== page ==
Watch: Why is air pollution a problem?
Air pollution contributes to around 40,000 premature deaths in the UK each year and is linked to heart attack and stroke. Lucy Trevallion looks at this invisible problem and how you can reduce your risk.
The UK government's plans to tackle air pollution were deemed “woefully inadequate”. That’s what it was told by the High Court in November, in a case brought by environmental charity ClientEarth. This wasn’t the first time the government has been taken to court over its poor air pollution plans. In 2015 the government was ordered to make plans to bring air pollution within legal limits.
London has the worst air pollution in the UK, followed by Birmingham, Manchester and Bristol (air pollution is usually worst in cities). At sites in London, air pollution levels are monitored hourly and must not exceed a set limit (200 micrograms of nitrogen dioxide per cubic metre) more than 18 times a year. But in 2016 this limit was broken at 59 of the 97 measurement sites.
The air pollution problem
You can’t see it, but it is there: an invisible problem. Since the particles are so small – around a quarter of the width of a strand of hair – they can get into the bloodstream and go on to cause widespread damage. Professor Frank Kelly, Director of the Environmental Research Group at King’s College London, explains: “All of the organs in the body seem to be affected in some way by breathing in air pollution.”
All of the organs in the body seem to be affected in some way by breathing in air pollution
Professor Frank Kelly
Some of the biggest problems are the increased risk of heart and circulatory disease, or the worsening of these conditions for people already affected by them. Thanks to BHF-funded researchers at the University of Edinburgh, we now know a lot more about how air pollution affects your heart. Dr Nick Mills, Senior Clinical Research Fellow at our Centre of Research Excellence, says: “We found that tiny ‘nano-particles’ in diesel exhaust produce highly reactive molecules called free radicals that can injure blood vessels. These nano-particles – less than a thousandth of a millimetre wide – prevent blood vessels from relaxing and contracting properly. The disturbance to blood vessel function means there is an increased risk of clots developing in coronary arteries, which can cause a heart attack.”
Recent BHF research has also shown a strong association between short-term exposure to air pollution and admission to hospital for stroke and death from stroke. Other research suggests that breathing in air pollution can lead to atherosclerosis – the build-up of fatty material inside the arteries that can lead to a heart attack.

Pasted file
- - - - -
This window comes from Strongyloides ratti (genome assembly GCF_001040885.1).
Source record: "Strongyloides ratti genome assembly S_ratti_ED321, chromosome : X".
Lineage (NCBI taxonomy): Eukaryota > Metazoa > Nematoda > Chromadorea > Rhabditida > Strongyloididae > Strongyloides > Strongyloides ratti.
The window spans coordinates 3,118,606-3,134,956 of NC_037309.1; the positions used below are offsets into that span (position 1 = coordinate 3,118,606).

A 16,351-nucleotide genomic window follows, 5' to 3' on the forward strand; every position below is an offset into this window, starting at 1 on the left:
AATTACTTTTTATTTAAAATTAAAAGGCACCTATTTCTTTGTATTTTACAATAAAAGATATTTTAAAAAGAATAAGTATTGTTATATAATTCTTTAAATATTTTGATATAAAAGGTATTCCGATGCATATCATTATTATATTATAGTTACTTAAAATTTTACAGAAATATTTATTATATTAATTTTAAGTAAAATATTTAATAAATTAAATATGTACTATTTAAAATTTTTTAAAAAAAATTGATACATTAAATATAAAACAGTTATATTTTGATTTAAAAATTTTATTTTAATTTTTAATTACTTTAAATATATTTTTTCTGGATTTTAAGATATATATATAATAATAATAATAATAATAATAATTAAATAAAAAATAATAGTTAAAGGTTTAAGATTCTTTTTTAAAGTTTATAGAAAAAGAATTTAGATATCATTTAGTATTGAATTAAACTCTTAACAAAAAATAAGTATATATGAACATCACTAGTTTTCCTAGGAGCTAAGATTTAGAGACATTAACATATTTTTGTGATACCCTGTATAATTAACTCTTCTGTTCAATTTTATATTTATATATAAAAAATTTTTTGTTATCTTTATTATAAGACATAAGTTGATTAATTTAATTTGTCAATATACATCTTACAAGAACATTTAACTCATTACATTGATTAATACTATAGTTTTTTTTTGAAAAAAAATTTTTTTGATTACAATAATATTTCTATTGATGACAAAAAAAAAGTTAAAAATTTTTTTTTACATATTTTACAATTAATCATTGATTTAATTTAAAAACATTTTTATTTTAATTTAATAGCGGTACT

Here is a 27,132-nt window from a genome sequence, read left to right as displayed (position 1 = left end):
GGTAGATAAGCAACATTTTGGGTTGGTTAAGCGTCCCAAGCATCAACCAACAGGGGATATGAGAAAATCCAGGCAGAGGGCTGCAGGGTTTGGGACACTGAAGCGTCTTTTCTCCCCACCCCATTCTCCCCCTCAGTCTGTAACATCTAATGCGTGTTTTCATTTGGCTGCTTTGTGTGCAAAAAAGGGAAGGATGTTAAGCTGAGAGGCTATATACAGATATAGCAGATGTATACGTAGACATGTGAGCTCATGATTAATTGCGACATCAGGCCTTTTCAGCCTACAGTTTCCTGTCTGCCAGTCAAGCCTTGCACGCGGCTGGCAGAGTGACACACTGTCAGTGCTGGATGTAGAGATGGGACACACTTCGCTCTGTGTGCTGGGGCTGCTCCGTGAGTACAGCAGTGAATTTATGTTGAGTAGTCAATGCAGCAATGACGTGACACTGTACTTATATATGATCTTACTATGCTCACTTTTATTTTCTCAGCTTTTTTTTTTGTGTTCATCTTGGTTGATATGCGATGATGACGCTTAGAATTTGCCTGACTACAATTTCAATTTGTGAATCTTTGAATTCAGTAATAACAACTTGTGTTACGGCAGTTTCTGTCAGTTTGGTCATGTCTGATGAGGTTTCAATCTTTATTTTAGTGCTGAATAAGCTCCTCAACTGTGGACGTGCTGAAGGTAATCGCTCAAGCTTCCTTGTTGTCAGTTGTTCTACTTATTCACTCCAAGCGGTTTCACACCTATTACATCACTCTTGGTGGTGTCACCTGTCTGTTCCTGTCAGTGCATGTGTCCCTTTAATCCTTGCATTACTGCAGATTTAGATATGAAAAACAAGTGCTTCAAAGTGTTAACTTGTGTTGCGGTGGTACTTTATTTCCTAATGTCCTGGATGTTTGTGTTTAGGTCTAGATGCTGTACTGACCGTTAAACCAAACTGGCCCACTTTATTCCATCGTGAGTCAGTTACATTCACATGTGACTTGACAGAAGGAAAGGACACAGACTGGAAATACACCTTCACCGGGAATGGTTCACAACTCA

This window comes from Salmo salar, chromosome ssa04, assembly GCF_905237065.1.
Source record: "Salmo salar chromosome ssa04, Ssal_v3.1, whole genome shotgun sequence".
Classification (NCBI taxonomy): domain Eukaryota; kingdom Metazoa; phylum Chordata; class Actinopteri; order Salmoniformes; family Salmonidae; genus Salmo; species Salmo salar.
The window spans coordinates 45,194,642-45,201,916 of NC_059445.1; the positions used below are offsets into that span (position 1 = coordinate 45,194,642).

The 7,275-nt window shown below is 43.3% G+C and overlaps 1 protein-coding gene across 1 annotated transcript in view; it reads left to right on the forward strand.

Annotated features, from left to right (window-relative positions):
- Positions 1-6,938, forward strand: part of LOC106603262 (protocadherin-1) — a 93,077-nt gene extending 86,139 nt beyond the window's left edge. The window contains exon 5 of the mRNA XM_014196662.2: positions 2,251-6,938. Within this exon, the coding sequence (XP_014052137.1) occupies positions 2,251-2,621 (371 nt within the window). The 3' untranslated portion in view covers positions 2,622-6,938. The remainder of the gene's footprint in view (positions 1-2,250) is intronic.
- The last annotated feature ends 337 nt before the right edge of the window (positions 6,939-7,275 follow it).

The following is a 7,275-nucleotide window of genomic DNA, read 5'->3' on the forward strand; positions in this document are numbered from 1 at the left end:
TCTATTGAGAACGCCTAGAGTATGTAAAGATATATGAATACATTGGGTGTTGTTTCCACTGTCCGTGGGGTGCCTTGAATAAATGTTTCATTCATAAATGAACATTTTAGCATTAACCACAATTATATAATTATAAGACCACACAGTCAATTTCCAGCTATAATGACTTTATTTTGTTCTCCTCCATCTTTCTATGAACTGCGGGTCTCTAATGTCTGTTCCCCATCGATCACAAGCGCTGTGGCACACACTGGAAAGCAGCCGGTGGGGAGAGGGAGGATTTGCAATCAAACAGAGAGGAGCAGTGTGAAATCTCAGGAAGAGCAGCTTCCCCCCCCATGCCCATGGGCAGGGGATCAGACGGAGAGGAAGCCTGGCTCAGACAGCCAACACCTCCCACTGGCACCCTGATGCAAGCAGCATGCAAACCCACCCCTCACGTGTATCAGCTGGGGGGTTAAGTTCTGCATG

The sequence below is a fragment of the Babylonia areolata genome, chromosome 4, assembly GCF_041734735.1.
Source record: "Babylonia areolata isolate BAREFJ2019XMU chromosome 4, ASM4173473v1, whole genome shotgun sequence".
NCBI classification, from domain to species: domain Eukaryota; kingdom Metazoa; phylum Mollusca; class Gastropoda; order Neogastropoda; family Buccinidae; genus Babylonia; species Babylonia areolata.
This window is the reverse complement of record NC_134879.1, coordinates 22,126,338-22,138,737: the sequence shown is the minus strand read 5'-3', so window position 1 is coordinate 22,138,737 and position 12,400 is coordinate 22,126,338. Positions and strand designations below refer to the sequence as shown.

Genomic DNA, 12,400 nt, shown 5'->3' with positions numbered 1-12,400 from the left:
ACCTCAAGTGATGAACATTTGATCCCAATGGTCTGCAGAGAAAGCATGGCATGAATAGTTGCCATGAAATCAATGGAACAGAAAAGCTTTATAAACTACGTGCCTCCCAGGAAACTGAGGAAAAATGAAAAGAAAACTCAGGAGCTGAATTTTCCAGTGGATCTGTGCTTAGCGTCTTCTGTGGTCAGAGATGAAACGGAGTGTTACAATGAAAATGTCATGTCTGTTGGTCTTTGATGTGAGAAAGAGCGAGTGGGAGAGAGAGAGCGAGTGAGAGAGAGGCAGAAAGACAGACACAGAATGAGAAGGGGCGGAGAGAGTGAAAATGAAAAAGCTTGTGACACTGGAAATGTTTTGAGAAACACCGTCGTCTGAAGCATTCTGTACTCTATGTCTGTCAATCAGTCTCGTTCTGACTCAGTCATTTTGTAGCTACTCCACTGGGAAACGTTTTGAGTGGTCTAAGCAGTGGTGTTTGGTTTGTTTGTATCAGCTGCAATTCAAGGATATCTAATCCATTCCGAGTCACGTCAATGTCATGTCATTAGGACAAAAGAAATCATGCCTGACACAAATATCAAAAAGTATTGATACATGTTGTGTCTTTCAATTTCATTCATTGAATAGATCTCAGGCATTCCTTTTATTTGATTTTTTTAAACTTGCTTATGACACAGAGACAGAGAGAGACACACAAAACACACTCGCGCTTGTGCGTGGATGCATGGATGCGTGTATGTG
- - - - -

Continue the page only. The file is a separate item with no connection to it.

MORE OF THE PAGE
Blood supply to the brain is also affected, so the risk of developing conditions like dementia will increase too.
Professor Kelly says: “It’s estimated that those who die prematurely in the UK are losing on average six months of life due to air pollution exposure. The people who die prematurely in London will be dying up to maybe 10 years earlier than they should.”
Air pollution exposure in the womb has been linked to premature births, health problems and behavioural difficulties in children.
How to protect yourself from air pollution
But there are easy ways to protect yourself from air pollution:
Professor Kelly says: “A diet high in antioxidants [found mostly in plant-based foods] can help defend you against these oxidant pollutants, making you less susceptible to the negative effects of air pollution.”
Even a few metres away from traffic can reduce your exposure
But should you exercise if you’re in an area with high air pollution? For most people in the UK and Europe, outdoor physical activity has overwhelming health benefits compared with the potential risk of air pollution. Even in high-pollution areas, benefits usually outweigh risks.
Dr Audrey de Nazelle, Lecturer in Air Pollution Management at Imperial College London, suggests people walk or where possible (air pollution levels are usually higher in a car). Choose routes away from traffic, she says even a few metres away from traffic can make a difference. “If you’re walking on a wide pavement, walk as far from the road as possible. If you’re cycling, you’re better off on a segregated cycle lane, but even better on a side road,” she says.
Public Health England advises that when pollution is a moderate level, adults with heart problems, or who experience symptoms such as sore eyes or a cough, should consider reducing strenuous physical activity, particularly outdoors.
Two of the most common and harmful types of air pollution are particulate matter (mostly from road traffic and industry) and nitrogen dioxide (largely from vehicles and power stations).
Dr de Nazelle says: “In the centre of London, about 50 per cent of NO2 and particulate matter is from road transport. Transport is where we can have the most impact at a local level.”
A spokesperson for Defra (the Department for Environment, Food & Rural Affairs) says: “We are firmly committed to improving the UK’s air quality and cutting harmful emissions. That’s why we have committed more than £2bn since 2011 to increase the uptake of ultra-low emissions vehicles, support greener transport schemes and set out how we will improve air quality through a new programme of Clean Air Zones. We will update our air quality plans in the spring.”
London Mayor Sadiq Khan promised to reduce air pollution by introducing an ultralow emission zone, more electric charging points, and more electric or hybrid buses.
Since 2010 the BHF has provided £3.2m to research the link between air pollution and heart and circulatory disease. David McColgan, BHF UK policy lead for air pollution, says: “We want to elevate the debate around air pollution and tackle poor air quality across the country. Air pollution is a priority in our prevention agenda.”